September 24th, 2020

The Department of Environment, Great Lakes, and Energy (EGLE), working alongside AG Dana Nessel, filed a lawsuit against a large CAFO operation that continues to violate existing permit rules designed to keep runoff pollution at a minimum. The polluter in question, Slater Farms, has grossly mismanaged its waste leading to nitrogen, E. Coli, and phosphorus runoff into adjacent waterways, including the White River watershed, which could negatively impact the Great Lakes. This is not the first time this polluter has violated laws designed to protect our water. In 2012, it was determined that they were operating a CAFO without a permit, and since that time have not fully complied with terms of their settlement with the state.

It is refreshing to see a strong enforcement action by EGLE re: nutrient pollution and we look forward to more of the same.  This action comes on the heels of the Whitmer Administration directing EGLE to conduct a formal review of its pollution inspection procedures to strengthen enforcement and accountability following the discovery of toxic ooze on a freeway near Madison Heights in late 2019.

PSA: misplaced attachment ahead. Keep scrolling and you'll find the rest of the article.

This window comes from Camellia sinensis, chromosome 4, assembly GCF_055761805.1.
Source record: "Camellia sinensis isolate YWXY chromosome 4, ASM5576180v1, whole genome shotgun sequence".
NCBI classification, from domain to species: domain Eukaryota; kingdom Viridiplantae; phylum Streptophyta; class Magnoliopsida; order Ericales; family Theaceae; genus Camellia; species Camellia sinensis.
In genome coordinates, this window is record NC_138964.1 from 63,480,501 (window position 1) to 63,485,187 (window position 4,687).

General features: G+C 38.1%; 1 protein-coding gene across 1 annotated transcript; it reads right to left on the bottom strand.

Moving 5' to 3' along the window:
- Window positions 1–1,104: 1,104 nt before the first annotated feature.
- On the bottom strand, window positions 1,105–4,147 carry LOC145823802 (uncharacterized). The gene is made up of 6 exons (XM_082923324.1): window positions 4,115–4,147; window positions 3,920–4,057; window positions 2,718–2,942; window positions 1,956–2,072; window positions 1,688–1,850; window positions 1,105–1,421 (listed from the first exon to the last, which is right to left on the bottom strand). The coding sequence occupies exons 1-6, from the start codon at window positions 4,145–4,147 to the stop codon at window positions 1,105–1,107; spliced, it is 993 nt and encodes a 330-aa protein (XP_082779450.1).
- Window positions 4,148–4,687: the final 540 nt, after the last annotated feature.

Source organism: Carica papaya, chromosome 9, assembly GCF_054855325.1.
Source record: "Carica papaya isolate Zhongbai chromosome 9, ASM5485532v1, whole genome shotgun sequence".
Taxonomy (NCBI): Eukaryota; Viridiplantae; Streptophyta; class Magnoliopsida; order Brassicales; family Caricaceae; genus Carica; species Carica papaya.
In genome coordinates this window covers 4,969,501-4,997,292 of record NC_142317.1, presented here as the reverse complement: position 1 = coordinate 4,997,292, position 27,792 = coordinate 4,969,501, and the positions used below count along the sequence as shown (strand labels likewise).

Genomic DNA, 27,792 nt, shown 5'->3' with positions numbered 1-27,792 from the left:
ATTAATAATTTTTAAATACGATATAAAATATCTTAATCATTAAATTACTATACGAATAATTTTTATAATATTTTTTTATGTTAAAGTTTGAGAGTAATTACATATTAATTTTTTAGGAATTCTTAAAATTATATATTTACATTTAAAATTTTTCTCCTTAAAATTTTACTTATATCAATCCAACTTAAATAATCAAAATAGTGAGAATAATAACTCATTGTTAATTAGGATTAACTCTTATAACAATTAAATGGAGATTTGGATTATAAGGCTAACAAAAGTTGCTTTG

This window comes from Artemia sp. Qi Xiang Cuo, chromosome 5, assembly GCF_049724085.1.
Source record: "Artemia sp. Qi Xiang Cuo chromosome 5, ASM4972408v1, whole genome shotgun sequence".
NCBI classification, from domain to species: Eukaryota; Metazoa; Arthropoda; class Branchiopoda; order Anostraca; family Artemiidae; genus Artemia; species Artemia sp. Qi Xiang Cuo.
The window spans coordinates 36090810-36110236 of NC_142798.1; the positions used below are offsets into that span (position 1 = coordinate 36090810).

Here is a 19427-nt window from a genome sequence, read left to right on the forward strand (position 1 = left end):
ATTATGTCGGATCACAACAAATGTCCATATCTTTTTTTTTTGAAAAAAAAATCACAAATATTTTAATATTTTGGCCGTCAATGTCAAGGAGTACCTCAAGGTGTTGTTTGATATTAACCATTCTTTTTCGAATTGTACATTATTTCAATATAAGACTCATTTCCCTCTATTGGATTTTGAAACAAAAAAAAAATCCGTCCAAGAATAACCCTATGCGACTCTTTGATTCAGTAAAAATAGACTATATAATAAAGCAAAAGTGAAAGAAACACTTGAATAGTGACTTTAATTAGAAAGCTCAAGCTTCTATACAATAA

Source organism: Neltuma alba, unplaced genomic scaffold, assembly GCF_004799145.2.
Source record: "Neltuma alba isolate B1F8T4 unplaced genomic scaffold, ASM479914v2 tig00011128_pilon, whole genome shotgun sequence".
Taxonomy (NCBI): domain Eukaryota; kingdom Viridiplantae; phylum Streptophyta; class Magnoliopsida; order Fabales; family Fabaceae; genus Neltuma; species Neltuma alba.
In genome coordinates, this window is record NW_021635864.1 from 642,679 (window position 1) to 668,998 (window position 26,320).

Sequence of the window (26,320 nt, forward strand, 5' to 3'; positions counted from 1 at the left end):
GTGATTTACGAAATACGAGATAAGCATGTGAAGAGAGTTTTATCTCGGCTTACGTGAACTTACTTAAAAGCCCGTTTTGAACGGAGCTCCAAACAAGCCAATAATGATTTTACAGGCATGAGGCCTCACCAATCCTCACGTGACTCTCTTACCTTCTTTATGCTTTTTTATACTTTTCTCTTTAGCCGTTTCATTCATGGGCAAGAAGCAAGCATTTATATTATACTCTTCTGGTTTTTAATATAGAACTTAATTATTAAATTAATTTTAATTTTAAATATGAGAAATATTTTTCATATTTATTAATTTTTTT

There was a lack of aggressive enforcement by EGLE’s predecessor DEQ; laws and rules are only meaningful if government uses both carrots and sticks to support them. It’s time to send a message to both small and large polluters that Michigan’s environmental regulations are to be taken seriously.  Well-designed rules and the best policies are important, but without proper enforcement, staff capacity, and rigorous ‘on-the-ground’ inspection procedures, they will not prevent bad actors from polluting.  We look forward to a continued commitment to enforcement that adequately deters potential polluters from jeopardizing public health and the environment.